vote with your pocketbook: make and distribute lists of companies using illegal labor, refuse to buy their stuff, tell them why. or... keep on complaining about the workers while hypocritically enjoying the fruits of their labor.

Brett: Unfortunately, the poltical class seem determined to ignore that clear desire.

Just as they ignore the present citizenry's clear desire for a pony. The bastards!

Populuxe: You need help, Jay. Only a frivolous, drug-addled crank feels that threatened by lattes. We're here to help you, Jay. Why do you hate lattes so much?

I now hate lattes, but only because I just drank one made with cream. And even now, nine hours later, I can still taste it...

[I screwed up the order and didn't feel it was fair to ask them to change it. A glorious failure, indeed.]

Brett,
I'm not sure why it is so absurd. You obviously feel that you are a part of the present citizenry, unless you want to suggest that you aren't like all these other folks, you don't have anything against people doing what people have done since the birth of this nation, but you, head bowed, sadly have to accept their conclusion because this is what democracy demands. Unfortunately, without a true understanding of how illegal immigrants underpin society and the current standard of living, any poll is going to be an exercise in deception. The question then remains whether it is self-deception or demagogery.

"I'm not sure why it is so absurd."

Because I took that "you" to be implying exclusive, rather than one part in several hundred million, possession.

"We, the People" don't want other people to be deliberately imported without our consent, from a different (And rather disfunctional, or they'd be glad to stay there.) culture in sufficient numbers to change the character of the nation to something more to the liking of our "leaders". And less to our own liking. But our leaders don't mean to give us any choice in the matter.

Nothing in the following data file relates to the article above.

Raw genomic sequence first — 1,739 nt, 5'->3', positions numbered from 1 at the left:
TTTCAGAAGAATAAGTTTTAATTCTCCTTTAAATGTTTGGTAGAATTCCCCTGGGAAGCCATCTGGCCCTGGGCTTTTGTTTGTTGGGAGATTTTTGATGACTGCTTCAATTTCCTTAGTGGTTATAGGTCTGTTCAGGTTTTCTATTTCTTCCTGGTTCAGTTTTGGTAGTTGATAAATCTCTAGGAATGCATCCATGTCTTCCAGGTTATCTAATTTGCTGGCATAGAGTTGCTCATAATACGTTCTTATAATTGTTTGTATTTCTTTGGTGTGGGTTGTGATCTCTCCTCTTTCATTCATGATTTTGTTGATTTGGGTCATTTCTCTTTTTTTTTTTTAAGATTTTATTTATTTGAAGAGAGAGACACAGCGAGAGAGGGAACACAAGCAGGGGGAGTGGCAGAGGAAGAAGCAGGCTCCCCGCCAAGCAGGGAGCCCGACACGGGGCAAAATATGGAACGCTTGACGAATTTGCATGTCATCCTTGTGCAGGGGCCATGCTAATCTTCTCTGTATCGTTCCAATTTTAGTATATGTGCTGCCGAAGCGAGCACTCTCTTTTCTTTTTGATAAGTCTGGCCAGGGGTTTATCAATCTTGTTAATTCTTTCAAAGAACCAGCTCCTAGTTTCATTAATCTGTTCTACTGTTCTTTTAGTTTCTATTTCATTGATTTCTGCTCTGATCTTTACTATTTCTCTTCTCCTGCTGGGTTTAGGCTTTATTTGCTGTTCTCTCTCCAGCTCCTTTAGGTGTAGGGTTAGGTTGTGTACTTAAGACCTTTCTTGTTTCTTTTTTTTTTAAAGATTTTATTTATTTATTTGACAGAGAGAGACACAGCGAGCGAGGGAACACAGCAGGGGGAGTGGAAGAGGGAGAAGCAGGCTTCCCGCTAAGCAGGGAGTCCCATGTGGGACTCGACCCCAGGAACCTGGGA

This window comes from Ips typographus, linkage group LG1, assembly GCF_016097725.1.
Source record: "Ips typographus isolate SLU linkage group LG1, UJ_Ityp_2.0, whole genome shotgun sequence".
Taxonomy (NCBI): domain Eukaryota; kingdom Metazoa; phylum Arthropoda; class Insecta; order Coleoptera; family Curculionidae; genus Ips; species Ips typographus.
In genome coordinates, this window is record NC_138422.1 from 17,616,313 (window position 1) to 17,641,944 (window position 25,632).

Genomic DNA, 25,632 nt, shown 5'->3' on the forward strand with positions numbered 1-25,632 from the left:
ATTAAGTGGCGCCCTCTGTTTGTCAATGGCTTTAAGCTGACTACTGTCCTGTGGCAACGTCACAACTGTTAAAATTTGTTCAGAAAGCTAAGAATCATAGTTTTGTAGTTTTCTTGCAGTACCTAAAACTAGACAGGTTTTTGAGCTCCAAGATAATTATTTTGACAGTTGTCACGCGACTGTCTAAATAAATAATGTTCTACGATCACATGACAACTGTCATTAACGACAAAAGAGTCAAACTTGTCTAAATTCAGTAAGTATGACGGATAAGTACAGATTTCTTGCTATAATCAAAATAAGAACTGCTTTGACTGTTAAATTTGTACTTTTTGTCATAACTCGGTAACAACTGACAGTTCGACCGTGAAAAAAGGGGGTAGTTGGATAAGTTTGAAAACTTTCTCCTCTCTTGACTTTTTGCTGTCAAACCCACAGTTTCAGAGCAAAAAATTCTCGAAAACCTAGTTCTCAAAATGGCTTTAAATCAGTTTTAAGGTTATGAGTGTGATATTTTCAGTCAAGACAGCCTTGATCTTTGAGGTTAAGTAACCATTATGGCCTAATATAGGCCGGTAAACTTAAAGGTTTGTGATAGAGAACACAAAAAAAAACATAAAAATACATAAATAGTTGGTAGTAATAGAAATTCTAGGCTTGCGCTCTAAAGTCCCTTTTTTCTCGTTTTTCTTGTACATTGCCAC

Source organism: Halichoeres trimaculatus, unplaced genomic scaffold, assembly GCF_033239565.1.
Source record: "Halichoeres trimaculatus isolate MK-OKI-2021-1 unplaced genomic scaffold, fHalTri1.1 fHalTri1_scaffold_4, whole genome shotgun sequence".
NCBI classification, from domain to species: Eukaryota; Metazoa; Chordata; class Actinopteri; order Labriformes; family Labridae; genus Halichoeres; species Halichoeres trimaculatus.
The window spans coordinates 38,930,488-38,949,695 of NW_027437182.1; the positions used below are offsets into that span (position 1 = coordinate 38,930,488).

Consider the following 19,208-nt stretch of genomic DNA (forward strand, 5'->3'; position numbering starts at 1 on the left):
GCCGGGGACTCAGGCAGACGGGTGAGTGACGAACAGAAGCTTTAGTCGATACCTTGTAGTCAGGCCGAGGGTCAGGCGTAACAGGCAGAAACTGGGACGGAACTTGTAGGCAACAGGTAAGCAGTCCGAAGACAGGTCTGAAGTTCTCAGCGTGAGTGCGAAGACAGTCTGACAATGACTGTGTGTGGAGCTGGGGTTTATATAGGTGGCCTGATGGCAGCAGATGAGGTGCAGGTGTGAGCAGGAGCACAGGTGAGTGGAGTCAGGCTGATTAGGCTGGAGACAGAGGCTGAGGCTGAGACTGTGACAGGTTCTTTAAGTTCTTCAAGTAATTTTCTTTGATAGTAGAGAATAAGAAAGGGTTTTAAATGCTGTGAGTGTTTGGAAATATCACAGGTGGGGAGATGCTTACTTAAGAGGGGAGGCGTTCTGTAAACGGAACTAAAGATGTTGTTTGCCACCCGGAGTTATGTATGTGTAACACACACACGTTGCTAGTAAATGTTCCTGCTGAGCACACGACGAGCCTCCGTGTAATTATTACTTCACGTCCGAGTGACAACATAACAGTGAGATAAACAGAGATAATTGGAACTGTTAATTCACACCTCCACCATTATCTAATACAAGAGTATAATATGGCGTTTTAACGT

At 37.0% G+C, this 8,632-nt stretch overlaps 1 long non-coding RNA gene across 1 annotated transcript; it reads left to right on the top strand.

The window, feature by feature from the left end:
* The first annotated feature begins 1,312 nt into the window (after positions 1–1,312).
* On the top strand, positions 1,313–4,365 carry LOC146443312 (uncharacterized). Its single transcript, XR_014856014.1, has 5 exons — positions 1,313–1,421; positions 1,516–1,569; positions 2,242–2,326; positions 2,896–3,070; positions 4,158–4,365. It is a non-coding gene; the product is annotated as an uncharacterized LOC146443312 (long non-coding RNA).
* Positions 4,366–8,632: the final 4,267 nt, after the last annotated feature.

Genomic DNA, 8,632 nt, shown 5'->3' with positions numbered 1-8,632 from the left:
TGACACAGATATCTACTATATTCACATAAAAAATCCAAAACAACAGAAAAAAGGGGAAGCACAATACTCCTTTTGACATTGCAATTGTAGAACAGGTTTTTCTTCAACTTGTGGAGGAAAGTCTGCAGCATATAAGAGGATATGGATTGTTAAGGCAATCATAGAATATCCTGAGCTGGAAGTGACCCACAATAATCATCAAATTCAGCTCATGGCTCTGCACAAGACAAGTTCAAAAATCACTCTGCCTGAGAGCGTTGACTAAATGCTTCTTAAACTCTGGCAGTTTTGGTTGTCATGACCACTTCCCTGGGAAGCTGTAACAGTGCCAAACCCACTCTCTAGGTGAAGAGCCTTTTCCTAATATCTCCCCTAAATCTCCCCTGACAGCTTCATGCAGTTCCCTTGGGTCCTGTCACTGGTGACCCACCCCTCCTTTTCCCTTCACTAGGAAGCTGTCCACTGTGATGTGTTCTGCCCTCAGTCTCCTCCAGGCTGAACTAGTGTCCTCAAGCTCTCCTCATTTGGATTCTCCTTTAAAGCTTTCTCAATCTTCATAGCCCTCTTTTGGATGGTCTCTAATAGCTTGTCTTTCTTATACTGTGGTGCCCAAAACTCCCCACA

THAT is why this whole immigration mess pisses off so many people. It's one of those occasional topics, like term limits, where the interests of the governing class are so at odds with the interests of the people, that democracy just flat out stops working. Couple that with the massively dishonest way they're approaching the subject, and you've got an explosive situation.

It's an explosive situation which is hurting both major parties, but it hurts the Republicans more, because the minority of people who are happy with the situation are concentrated in the Democratic party.

But I suppose it doesn't really matter if it hurts both parties, because they've engineered a situation, with all the campaign 'reforms', where the possiblity of a third party displacing one of them is gone. And in a few more years, they'll have their new people, and what the old "We the People" think about it won't matter.

Good bye, America. There's still going to be something around going by that name, but it's just going to be another central American kleptocracy, writ large, not the country I grew up in.

from a different (And rather disfunctional, or they'd be glad to stay there.) culture

So, every nation had a chance to be the United States of America and it was only because we had the best and the brightest that we are pre-eminent. Had those people from dysfunctional cultures (cause they obviously aren't as good as the US in generating wealth, which, as anyone knows, is the only thing that one judges a culture on and lord knows, there's nothing dysfunctional about the good ole USA) been on the ball, Central America would have been Los Estados Unidos, and we'd have been wondering if that Babe Ruth guy would have been able to compete against the real pros south of the border.

I'm willing to donate some money to help you build that fence on your northern border. In fact, if you ran a telethon here in Canada, I'm sure lots of Canadians would be willing to help you out on that project.

Securing the borders is almost self-evidently an aspect of national defense, and we're talking a tiny fraction of the defense budget. You're never going to convince anybody that this is too expensive if they think it would work

Brett: 1) $21 billion is the bill for raw materials only. You still have to buy the land, build the fence, plus access roads, install surveillance and employ people to monitor it.

And, as for defense, remember that this fence will only be a good protection against very lightly-equipped threats. An AFV will roll right through it without even noticing. Aircraft will fly over the top.

The comments to this entry are closed.

Blog powered by Typepad